"Larry," asked Bob, "you remember two weeks ago you suggested to me that I ought to give up my auto-pilot sales approach?"
"Well," replied Larry, "I remember telling you that driving a stick shift keeps me in touch with the road and what's happening... can't say I remember telling you much else."
"What about the belt tugging, the rocking, and the nervous look on my face when the prospect is objecting?"
"Well... I do remember some of that. Why do you bring it up?"
"You're right. I do exactly that without realizing it. I caught myself yesterday doing it and stopped. Oddly enough, the moment I stopped, the prospect also stopped coming up with objections."
"And from this you..." asked Larry.
"It seems that I was encouraging prospects to come up with objections without realizing it. Just by what I was doing physically. The belt tugging. The rocking bath and forth. The nervous look."
"So what did you do instead?"
"The best thing seemed to be to mimic the prospect. The follow liked to gesture a lot with his hands, so I started doing the same thing about the same rate he did."
"Interesting. About three minutes later, after a lot of hand waving from both of us, he told me that I was one of the few salespeople who had been in that understood what he was talking about. What's weird about his comment is I already knew what he was talking about. His requirements aren't that complex."
"I trust you didn't bring that up," said Larry.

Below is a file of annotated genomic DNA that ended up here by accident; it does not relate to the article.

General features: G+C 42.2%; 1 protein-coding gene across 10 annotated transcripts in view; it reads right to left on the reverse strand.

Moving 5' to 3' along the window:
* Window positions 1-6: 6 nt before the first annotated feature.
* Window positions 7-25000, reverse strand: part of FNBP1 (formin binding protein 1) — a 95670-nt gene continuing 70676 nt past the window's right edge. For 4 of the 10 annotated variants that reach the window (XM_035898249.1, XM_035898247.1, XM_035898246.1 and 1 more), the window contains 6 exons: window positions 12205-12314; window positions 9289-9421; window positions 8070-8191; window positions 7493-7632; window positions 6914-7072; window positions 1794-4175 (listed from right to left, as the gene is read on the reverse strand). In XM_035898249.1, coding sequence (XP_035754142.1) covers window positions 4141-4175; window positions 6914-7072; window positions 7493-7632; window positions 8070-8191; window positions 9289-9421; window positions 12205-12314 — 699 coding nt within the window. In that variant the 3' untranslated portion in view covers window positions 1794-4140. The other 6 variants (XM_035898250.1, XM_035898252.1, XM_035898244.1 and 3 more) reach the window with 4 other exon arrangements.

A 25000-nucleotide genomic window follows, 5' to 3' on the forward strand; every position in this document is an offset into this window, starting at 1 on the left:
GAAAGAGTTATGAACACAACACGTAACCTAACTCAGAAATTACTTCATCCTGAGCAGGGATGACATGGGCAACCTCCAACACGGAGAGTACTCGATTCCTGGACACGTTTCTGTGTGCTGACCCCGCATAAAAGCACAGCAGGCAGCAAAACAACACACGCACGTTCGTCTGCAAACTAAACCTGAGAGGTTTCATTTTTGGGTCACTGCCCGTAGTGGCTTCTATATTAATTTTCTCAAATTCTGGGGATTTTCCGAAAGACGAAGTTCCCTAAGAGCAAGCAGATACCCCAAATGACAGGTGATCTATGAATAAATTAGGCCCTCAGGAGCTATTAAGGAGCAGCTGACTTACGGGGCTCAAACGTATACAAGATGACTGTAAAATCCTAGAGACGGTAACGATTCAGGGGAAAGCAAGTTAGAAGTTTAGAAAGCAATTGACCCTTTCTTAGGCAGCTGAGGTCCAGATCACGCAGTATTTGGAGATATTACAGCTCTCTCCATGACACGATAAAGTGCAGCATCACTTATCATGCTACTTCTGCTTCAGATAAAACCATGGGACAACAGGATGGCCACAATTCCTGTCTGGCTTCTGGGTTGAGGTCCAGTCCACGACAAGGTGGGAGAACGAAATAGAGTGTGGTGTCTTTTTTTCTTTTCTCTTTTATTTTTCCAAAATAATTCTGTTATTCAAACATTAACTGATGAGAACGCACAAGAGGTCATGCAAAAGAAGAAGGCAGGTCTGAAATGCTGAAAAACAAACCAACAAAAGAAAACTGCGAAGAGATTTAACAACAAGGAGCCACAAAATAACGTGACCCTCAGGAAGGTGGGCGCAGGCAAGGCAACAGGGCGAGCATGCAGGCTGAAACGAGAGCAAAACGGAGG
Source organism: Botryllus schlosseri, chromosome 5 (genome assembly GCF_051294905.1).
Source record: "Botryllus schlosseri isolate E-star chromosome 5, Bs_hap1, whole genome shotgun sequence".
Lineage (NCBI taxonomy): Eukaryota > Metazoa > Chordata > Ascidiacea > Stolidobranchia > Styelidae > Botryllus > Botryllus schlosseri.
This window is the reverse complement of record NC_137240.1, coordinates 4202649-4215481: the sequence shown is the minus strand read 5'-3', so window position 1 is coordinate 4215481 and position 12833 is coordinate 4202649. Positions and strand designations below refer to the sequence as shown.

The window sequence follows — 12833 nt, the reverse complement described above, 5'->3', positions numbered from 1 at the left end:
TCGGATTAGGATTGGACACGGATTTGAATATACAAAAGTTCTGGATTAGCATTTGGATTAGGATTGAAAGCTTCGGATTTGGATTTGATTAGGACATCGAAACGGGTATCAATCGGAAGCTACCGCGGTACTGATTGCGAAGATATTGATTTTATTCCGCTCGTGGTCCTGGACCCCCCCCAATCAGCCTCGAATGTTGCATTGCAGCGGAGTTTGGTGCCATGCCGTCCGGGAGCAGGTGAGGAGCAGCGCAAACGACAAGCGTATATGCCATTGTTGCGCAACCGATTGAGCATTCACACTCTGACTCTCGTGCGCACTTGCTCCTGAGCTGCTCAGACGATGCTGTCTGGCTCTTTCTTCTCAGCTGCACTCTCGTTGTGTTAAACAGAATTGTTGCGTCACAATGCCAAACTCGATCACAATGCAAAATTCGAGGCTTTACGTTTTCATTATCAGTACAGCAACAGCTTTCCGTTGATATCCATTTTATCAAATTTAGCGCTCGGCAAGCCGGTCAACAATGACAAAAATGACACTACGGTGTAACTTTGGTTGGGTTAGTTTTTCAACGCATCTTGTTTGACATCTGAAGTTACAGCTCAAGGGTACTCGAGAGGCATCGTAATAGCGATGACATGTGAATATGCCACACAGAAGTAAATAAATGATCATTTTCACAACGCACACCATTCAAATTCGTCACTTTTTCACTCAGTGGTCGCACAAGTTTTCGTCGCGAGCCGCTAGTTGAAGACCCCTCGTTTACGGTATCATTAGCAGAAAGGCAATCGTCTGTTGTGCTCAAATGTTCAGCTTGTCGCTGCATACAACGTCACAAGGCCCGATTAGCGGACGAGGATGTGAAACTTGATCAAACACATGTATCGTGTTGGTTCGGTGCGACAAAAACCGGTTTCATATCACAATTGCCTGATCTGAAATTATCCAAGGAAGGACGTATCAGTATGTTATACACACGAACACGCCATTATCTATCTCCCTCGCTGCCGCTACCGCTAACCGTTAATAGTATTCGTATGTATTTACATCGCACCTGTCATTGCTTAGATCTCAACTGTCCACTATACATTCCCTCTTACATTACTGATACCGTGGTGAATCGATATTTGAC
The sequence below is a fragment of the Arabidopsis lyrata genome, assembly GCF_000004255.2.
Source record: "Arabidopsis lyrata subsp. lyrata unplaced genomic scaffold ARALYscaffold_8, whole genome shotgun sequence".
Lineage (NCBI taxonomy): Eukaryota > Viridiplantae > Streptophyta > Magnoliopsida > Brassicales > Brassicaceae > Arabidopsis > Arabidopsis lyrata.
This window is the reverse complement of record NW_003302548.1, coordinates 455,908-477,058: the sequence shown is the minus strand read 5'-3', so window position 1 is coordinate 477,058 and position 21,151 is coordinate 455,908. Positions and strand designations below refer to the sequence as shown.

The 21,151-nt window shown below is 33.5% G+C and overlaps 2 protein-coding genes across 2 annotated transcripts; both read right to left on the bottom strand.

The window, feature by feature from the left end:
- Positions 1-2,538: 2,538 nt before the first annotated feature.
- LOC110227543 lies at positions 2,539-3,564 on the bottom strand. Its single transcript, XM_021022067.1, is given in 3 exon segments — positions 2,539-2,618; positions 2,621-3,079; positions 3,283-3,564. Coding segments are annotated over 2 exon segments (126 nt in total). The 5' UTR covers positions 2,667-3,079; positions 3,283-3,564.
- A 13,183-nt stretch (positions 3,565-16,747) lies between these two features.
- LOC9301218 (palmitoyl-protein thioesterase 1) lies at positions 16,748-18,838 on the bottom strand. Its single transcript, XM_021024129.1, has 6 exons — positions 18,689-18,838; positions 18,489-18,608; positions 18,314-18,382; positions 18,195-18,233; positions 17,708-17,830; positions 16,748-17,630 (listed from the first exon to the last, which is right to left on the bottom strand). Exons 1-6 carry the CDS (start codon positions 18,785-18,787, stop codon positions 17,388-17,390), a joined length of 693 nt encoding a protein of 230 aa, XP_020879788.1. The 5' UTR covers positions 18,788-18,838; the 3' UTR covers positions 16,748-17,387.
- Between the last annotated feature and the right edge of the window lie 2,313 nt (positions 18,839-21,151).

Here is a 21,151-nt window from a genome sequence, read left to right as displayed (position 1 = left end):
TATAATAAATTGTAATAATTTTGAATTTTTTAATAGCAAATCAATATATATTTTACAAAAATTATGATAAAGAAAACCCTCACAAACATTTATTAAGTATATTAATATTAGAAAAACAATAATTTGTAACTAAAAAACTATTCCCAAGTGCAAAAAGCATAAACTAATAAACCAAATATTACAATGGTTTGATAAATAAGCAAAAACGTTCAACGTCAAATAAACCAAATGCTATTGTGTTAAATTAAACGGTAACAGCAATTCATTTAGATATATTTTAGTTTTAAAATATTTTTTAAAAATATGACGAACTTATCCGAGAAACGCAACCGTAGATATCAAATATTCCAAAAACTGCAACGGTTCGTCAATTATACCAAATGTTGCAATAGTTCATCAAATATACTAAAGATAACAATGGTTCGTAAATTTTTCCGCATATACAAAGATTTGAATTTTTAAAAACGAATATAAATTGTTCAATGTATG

"No. Do you have any idea what he meant?"
"He was telling you that he felt you understood emotionally what he needs. All the other salespeople knew the facts and figures; you were the only one who 'touched' him. You established a rapport with him by mimicking one of the ways he communicates, the hand gesturing. In his world, people who gesture communicate. Those who don't, don't.
Bob is beginning to understand that communication happens both intellectually, with facts and figures, and emotionally, with feelings. Bob was establishing a rapport with the prospect. If you are in rapport, there is very little you can't close on.
Way back when, there was a TV show where the detective used to say, "Just the facts, Ma'am, just the facts."
Lots of salespeople take the "just the facts" approach and then wonder why someone else makes the sale. Perhaps the sale is made by someone else when the cost is more. That makes no sense, you say to yourself. We both have the same quality product, same service, same everything, and yet the sale went to the fellow who costs more.
So you write it off to the prospect being nuts or whatever.
What happened is simple. The prospect bought from someone whom he identified as being like himself.
From the prospect's point of view, you all have the same product. "Bill really understands me and besides, we get along; the few extra dollars are worth it."
Bill is in harmony with the customer. You weren't. Bill gets the sale. Price has very little to do with the transaction.
The easiest part of establishing a rapport with someone is to match his body movements and movement rhythm. It's the easiest because you can see it happening right in front of you. All you have to do is look.
Even if both of you are sitting down, you can "match." Is the prospect sitting upright? Is she slightly slouched down in a relaxed posture? Is he lightly tapping his fingers on the top of his knee?
Now here's the hard part of matching the prospects. You never want to mimic them movement for movement. If you do that, it will be painfully obvious to the prospect, and the prospect will be convinced you are making fun of him.
For example, the finger tapping on the knee. You could mimic this by lightly tapping your fingers on a desktop, or the side of the chair.
If the prospect gestures, you gesture, too, when appropriate, to emphasize something you say or to indicate agreement with what the prospect says.
The rhythm, the speed, the tempo of what the prospect does physically is there for you to use. All you have to do is watch and respond.
Buyers will buy from people like themselves, so why not make them feel comfortable?